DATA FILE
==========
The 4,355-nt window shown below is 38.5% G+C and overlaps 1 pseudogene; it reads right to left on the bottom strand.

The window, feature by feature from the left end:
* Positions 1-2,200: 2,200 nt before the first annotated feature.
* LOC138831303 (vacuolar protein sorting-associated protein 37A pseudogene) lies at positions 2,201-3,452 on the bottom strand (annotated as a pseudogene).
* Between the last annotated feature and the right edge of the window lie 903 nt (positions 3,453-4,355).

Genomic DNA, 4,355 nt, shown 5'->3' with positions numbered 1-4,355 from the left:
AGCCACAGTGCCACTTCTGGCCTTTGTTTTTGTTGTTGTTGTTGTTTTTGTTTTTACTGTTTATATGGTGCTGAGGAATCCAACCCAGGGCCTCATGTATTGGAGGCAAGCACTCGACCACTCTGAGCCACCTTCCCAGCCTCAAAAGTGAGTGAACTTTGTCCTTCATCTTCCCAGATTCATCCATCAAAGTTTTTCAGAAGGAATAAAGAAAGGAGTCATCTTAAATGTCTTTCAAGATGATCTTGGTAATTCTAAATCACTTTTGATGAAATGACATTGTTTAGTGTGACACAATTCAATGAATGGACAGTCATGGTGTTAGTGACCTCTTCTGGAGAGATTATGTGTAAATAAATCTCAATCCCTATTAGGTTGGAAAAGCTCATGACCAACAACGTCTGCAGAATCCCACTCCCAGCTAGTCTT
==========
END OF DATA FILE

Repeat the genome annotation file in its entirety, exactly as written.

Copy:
The 4,355-nt window shown below is 38.5% G+C and overlaps 1 pseudogene; it reads right to left on the bottom strand.

The window, feature by feature from the left end:
* Positions 1-2,200: 2,200 nt before the first annotated feature.
* LOC138831303 (vacuolar protein sorting-associated protein 37A pseudogene) lies at positions 2,201-3,452 on the bottom strand (annotated as a pseudogene).
* Between the last annotated feature and the right edge of the window lie 903 nt (positions 3,453-4,355).

Genomic DNA, 4,355 nt, shown 5'->3' with positions numbered 1-4,355 from the left:
AGCCACAGTGCCACTTCTGGCCTTTGTTTTTGTTGTTGTTGTTGTTTTTGTTTTTACTGTTTATATGGTGCTGAGGAATCCAACCCAGGGCCTCATGTATTGGAGGCAAGCACTCGACCACTCTGAGCCACCTTCCCAGCCTCAAAAGTGAGTGAACTTTGTCCTTCATCTTCCCAGATTCATCCATCAAAGTTTTTCAGAAGGAATAAAGAAAGGAGTCATCTTAAATGTCTTTCAAGATGATCTTGGTAATTCTAAATCACTTTTGATGAAATGACATTGTTTAGTGTGACACAATTCAATGAATGGACAGTCATGGTGTTAGTGACCTCTTCTGGAGAGATTATGTGTAAATAAATCTCAATCCCTATTAGGTTGGAAAAGCTCATGACCAACAACGTCTGCAGAATCCCACTCCCAGCTAGTCTT